Unfortunately, there's an unfair stigma attached to self-publishing as it used to have a bad reputation before Amazon came along. The snobbishness prevalent in the traditional publishing industry considers self-publishing as a bad thing, and people imperiously look down on indie authors — despite the fact we're making more money than them! Maybe it's jealousy?

Whatever the reason, once you go self-published, then making the leap into the traditional publishing world and getting a book deal from a publishing house is extremely difficult, if not bordering on impossible.

It's not completely impossible though — I know of at least two indie bestselling authors who were offered traditional book deals after the success of their self-published titles. But they're definitely the exception rather than the rule.

2. You're Paying For Everything Upfront

There's no way around it — everything that will hopefully generate revenue and eventual profit will require an upfront cash injection. Nobody and nothing works for free, including a proofreader, professional editing, a book cover designer, a formatter, a website, an email list, and various book marketing costs. 

I know plenty of people who have whipped out the Visa or Mastercard without a second thought. But if you have any savings salted away, I'd suggest laying off the credit card. You're only going to get yourself into debt.

The good news is that you won't need a lot of money. I would estimate that my first book cost me around $500 in start-up costs because I was bootstrapping. That book has gone on to earn at least six times as much (and counting). But if you don't have the money readily available, you will need to think about how you're going to fund it.

3. Getting Your Books Into Bookstores Is Difficult

Getting your books into bookstores is difficult
Sad truth is that self-publishers face a steep uphill battle in getting their books into bookstores

One dream of an author is walking into a bookstore and seeing their book on the shelf. Bonus points if admiring customers are reading the book and heading towards the cashier.

But the sad truth is that self-publishers face a steep uphill battle in getting their books into bookstores. Bookstores deal with distributors who generally don't do business with self-published authors. So forget any ideas of walking into a bookstore with a bag of books in the hopes of making a deal with them. In all likelihood, they won't bother humoring you.

The one ray of hope is that Amazon KDP is now giving you the chance of getting your books onto bookstore bookshelves. But Amazon will raise your book's sale price so much that the likelihood of actually selling your book will be greatly diminished. What one hand giveth, the other hand taketh away. That said, you can try using a service like IngramSpark to sell your book into traditional stores.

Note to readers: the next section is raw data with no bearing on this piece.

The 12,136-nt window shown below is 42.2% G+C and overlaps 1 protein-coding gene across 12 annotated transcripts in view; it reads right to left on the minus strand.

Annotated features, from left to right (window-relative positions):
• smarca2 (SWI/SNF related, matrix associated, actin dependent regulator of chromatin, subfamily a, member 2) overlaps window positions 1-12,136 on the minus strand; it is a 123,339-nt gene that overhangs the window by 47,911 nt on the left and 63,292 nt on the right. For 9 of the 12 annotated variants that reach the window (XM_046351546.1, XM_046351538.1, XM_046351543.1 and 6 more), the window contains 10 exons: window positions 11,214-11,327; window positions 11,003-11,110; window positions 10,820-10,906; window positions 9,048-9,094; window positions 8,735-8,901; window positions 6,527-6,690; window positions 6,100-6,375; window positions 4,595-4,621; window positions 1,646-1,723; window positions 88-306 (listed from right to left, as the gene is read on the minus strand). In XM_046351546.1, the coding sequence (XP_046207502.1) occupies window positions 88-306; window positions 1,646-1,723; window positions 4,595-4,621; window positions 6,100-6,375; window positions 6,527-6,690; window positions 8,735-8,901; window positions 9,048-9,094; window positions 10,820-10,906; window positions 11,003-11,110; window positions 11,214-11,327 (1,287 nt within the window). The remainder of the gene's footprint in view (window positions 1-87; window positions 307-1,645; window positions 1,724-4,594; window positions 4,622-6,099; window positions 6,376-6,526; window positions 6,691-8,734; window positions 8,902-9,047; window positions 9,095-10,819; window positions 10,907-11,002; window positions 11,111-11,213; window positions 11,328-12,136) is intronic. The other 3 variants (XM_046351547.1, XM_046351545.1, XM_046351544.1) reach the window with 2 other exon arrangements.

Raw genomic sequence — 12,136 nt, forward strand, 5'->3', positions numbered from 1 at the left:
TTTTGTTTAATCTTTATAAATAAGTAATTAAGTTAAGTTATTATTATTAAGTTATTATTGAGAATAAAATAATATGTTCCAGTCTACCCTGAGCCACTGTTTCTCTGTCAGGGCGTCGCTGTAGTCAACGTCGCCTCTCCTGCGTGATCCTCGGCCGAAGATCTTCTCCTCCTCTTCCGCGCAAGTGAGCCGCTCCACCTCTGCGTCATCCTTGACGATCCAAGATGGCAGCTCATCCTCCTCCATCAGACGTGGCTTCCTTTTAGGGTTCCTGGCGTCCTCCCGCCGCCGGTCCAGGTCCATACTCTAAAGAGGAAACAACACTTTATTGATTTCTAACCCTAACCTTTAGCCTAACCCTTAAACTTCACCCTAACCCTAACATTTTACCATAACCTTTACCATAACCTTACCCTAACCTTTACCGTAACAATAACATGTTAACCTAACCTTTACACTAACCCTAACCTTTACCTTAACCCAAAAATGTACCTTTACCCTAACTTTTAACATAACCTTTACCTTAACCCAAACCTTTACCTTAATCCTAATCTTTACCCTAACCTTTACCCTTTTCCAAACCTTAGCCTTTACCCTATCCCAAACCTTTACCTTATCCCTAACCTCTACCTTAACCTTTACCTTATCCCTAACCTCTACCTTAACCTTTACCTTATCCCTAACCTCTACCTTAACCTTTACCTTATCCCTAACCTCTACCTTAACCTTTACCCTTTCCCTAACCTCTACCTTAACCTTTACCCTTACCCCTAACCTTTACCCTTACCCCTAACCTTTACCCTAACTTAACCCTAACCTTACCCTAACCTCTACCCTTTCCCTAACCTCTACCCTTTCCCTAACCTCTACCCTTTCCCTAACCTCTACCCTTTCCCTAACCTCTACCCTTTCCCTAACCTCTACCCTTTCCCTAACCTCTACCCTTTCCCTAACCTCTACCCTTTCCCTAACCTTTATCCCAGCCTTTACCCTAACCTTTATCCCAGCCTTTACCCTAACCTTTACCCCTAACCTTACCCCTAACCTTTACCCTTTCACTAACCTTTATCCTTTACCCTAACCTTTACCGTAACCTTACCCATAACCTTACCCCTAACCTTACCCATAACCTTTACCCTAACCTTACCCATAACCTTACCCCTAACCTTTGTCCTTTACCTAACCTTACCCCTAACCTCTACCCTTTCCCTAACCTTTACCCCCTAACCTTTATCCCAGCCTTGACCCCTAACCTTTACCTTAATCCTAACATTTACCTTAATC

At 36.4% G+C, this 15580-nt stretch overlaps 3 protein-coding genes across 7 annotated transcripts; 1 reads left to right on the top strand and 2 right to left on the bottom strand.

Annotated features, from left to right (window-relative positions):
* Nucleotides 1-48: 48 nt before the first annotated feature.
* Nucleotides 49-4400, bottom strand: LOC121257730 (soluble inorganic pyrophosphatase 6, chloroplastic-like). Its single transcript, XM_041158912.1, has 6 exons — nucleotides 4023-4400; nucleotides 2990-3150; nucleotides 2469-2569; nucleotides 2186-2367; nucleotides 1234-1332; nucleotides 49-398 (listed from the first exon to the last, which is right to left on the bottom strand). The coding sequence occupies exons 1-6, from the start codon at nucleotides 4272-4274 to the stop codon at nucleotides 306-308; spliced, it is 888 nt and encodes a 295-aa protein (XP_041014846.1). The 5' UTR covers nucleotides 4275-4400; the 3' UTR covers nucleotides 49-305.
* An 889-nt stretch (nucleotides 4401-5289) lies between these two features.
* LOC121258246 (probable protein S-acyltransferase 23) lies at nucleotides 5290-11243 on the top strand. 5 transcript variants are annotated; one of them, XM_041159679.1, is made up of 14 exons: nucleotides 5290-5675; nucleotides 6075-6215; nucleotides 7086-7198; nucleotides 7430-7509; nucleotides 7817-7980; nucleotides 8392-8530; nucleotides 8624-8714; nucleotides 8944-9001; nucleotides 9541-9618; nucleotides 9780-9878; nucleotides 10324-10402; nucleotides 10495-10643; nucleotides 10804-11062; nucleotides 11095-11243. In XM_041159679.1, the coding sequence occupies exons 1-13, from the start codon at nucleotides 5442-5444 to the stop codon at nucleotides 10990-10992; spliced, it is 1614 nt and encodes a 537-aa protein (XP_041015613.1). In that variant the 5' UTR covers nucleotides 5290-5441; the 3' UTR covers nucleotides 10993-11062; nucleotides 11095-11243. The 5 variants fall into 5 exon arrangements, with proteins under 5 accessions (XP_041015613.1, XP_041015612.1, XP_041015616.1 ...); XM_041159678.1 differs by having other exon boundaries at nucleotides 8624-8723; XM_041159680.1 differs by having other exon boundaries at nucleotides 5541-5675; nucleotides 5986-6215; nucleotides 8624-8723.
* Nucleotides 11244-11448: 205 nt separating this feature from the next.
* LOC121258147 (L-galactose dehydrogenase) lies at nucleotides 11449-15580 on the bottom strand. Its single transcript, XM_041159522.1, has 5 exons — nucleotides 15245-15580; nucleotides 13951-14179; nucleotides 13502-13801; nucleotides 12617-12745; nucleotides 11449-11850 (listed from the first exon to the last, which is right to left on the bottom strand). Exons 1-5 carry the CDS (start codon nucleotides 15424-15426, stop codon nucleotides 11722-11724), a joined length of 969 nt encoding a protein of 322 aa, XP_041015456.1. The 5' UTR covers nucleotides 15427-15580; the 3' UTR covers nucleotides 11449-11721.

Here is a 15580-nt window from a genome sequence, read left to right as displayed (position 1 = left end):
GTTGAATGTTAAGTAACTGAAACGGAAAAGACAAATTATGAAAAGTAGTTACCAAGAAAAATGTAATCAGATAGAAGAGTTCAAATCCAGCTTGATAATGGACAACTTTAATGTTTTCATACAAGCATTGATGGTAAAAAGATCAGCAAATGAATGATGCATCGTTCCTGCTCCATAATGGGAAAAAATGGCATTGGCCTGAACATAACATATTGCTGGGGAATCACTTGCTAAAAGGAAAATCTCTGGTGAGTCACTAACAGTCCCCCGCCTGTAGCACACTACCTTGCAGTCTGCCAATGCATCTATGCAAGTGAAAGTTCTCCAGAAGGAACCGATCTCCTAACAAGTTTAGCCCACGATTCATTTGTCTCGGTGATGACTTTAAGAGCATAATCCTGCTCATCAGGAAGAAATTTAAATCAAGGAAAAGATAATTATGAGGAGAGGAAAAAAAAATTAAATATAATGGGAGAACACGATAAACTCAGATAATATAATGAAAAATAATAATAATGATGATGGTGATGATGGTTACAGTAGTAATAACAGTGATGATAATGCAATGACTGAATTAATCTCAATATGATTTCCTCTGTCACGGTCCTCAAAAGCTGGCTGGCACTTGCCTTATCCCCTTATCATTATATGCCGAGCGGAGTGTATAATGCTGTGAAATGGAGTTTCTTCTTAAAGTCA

4. Winning Prestigious Prizes And Getting Onto The New York Times Bestseller List Is Off-Limits

Maybe you also have dreams of winning the Booker Prize or the Nobel Prize for Literature? Or perhaps you've slightly lowered your sights and are aiming for the New York Times Bestseller List instead? If you're self-published, you can pretty much forget all of this.

As I said, traditional publishers are pretty arrogant and snobbish towards independent authors. Most likely because they see self-publishing as a real threat to the status quo. That same arrogance and snobbishness also extend to literary awards committees. The sad fact is that no literary award is going to consider an indie author — period.

The New York Times doesn't hold any such prejudices (at least as far as I'm aware). But the reality is that as a self-published author, you won't be able to sell enough copies of your book to remotely have a chance of hitting the List. On the other hand, you do have a chance of the USA Today Bestseller List (for what that's worth).

The Final Word on The Pros and Cons of Self-publishing: It’s Tough, But Self-Publishing Is Worth It

There are many pros and cons to self-publishing, and this article only scratches the surface of them. But with everything in life, you only get out what you put into it. If you're determined, fearless, and refuse to give up, the money will come. And really, what's more important? A literary prize or cold hard cash? Me, I'll take the cash any day of the week.

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Author

  • Mark has been a freelance technology writer since 2004 when he wrote a regular eBay column for AuctionBytes (now renamed eCommerceBytes). He also contributed articles to the now-defunct Bookologist, Google Tutor, and a few other sites now lost to time (although you could probably find them on the Wayback Machine). Then came a couple of years of soul-destroying English teaching work before MakeUseOf asked him in 2007 to become the managing editor.